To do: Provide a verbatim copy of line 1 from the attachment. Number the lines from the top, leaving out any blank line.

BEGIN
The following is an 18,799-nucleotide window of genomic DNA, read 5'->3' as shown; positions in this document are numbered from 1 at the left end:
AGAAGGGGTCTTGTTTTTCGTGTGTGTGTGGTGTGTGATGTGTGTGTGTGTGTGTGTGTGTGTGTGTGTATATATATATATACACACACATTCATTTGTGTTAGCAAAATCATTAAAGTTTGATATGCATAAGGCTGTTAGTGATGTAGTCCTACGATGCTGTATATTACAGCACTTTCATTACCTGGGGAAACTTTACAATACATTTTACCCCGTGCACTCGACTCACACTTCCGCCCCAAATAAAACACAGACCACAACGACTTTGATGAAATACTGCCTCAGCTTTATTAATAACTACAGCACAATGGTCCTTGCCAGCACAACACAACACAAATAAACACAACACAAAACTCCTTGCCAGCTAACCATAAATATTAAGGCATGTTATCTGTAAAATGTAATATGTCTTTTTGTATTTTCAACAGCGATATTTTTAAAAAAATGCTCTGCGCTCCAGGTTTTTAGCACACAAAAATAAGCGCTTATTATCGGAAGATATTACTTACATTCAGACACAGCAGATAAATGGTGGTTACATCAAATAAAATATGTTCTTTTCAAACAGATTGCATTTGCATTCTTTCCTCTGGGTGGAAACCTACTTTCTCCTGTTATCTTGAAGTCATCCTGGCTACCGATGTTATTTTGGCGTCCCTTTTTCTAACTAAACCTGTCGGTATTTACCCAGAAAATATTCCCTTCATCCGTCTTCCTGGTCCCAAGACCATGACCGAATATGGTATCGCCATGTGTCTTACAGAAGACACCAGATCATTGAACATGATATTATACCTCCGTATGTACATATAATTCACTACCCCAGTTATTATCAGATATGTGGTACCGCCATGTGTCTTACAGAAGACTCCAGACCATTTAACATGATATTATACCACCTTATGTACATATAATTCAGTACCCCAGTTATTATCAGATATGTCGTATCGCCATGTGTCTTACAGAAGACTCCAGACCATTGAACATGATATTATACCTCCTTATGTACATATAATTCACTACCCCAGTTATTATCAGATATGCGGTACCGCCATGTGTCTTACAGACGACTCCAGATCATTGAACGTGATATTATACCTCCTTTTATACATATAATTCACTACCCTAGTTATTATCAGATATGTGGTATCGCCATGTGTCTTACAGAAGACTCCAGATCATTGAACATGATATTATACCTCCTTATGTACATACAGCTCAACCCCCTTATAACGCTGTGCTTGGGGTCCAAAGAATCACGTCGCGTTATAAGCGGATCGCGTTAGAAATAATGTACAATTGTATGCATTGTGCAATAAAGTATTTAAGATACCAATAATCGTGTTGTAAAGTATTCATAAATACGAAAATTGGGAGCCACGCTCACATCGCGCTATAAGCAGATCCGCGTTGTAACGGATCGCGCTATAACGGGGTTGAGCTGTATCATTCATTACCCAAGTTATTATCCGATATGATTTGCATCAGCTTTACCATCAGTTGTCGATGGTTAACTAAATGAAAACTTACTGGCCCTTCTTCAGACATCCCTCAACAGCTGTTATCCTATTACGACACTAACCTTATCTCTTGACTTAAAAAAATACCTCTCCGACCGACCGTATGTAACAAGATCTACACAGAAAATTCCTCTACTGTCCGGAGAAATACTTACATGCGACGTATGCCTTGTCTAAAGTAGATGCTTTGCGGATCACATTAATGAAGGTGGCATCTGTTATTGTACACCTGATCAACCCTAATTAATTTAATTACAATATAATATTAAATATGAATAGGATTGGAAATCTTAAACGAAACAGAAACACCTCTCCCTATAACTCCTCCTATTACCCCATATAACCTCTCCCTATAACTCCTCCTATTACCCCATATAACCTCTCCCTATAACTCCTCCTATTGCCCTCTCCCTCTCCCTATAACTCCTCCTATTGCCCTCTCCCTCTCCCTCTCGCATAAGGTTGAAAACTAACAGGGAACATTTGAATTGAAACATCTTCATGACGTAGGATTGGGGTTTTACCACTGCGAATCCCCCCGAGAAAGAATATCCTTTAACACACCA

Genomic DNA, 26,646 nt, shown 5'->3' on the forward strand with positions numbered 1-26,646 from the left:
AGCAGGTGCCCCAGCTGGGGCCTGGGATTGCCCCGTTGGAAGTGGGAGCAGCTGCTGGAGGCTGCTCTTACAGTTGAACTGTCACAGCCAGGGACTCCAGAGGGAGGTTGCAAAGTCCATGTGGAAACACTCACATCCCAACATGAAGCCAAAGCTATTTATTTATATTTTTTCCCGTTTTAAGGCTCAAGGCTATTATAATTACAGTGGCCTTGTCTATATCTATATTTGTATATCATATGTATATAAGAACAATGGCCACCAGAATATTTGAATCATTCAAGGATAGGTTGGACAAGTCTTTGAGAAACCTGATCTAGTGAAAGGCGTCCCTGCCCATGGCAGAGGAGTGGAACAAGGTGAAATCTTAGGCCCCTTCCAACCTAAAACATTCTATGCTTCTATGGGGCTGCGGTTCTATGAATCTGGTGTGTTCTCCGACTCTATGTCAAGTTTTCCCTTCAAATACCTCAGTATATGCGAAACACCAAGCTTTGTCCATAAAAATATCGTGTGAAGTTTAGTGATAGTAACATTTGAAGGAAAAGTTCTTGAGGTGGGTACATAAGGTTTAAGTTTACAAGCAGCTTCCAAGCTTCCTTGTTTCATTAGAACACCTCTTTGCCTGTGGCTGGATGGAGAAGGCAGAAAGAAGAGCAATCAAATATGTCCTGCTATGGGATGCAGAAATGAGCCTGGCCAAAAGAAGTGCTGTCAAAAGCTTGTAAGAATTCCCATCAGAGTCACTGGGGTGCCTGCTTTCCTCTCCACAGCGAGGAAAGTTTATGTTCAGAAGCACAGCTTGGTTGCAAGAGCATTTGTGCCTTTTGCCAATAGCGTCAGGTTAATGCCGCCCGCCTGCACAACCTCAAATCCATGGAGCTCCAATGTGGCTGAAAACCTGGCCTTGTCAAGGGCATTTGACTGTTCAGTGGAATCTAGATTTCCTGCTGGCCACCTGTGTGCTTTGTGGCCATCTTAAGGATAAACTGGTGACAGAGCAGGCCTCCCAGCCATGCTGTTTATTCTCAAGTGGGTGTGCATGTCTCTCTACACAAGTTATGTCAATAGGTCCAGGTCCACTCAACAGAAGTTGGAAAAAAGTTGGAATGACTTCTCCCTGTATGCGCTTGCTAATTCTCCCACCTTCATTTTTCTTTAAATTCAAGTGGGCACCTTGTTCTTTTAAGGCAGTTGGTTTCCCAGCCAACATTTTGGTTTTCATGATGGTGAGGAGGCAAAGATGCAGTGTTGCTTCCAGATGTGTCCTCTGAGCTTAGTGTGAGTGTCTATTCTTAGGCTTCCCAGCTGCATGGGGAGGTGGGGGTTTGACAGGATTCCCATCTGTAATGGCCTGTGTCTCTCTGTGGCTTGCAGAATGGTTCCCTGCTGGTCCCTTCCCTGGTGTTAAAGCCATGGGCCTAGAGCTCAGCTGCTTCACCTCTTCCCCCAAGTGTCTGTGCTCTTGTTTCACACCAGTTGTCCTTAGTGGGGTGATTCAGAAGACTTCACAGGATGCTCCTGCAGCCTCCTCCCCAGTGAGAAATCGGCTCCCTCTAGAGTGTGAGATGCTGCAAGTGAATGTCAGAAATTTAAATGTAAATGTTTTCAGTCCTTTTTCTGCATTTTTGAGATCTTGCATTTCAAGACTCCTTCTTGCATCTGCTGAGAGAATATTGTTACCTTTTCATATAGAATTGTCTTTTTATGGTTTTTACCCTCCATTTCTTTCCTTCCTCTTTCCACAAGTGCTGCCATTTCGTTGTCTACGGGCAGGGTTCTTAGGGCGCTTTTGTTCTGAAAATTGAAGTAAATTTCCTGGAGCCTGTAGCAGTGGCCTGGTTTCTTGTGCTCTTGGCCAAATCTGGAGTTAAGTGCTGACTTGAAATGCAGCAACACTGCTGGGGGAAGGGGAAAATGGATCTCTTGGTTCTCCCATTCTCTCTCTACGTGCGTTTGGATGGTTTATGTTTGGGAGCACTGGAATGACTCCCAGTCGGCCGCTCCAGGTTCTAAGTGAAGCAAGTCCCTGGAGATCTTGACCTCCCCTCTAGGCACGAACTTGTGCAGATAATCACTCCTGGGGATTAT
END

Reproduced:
The following is an 18,799-nucleotide window of genomic DNA, read 5'->3' as shown; positions in this document are numbered from 1 at the left end: